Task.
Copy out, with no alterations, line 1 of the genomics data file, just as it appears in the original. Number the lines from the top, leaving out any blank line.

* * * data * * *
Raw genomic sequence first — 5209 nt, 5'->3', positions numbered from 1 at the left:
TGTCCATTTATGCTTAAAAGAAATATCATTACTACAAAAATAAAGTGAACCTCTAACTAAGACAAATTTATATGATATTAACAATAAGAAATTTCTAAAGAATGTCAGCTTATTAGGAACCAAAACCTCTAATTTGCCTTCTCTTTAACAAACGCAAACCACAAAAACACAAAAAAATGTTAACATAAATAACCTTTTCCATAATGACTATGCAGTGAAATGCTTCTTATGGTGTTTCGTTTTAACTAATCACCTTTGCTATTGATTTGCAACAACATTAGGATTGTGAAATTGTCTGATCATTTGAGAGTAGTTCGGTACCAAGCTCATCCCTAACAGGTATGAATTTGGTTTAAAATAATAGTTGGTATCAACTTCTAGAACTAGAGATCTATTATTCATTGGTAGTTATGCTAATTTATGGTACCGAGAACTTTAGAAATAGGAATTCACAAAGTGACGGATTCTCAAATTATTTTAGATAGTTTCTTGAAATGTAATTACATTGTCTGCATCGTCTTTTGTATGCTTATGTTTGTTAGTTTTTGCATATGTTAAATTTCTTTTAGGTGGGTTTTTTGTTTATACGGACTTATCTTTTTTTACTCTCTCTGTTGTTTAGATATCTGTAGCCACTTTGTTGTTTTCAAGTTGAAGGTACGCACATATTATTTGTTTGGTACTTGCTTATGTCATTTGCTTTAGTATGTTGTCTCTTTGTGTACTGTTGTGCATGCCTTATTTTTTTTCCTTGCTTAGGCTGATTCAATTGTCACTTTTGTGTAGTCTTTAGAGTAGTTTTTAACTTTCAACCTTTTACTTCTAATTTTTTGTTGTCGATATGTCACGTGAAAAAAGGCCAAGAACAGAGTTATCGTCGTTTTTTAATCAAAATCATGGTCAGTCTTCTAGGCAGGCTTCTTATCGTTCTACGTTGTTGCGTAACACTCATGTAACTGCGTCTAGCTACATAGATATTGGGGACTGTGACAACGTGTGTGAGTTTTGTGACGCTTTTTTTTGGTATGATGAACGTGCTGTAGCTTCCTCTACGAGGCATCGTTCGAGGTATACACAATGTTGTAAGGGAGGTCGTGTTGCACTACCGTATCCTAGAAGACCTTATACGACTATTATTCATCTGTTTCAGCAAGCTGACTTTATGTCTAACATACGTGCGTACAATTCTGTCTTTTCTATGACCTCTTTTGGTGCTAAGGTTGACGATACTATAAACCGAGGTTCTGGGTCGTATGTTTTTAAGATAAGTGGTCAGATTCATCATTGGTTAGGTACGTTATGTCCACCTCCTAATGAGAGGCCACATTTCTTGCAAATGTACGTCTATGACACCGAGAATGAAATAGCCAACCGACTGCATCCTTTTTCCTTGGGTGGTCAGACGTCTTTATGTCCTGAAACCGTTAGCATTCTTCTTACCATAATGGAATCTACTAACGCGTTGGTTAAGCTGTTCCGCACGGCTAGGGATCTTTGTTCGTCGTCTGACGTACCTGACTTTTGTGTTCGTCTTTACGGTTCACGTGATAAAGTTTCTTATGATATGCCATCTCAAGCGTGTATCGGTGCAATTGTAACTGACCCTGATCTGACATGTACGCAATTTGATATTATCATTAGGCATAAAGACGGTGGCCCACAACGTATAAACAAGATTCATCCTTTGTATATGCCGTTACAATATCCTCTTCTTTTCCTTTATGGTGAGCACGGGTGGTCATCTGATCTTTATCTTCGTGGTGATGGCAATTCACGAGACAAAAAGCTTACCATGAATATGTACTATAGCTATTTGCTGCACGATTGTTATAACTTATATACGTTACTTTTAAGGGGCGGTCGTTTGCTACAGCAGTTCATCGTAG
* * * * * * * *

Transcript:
Raw genomic sequence first — 5209 nt, 5'->3', positions numbered from 1 at the left: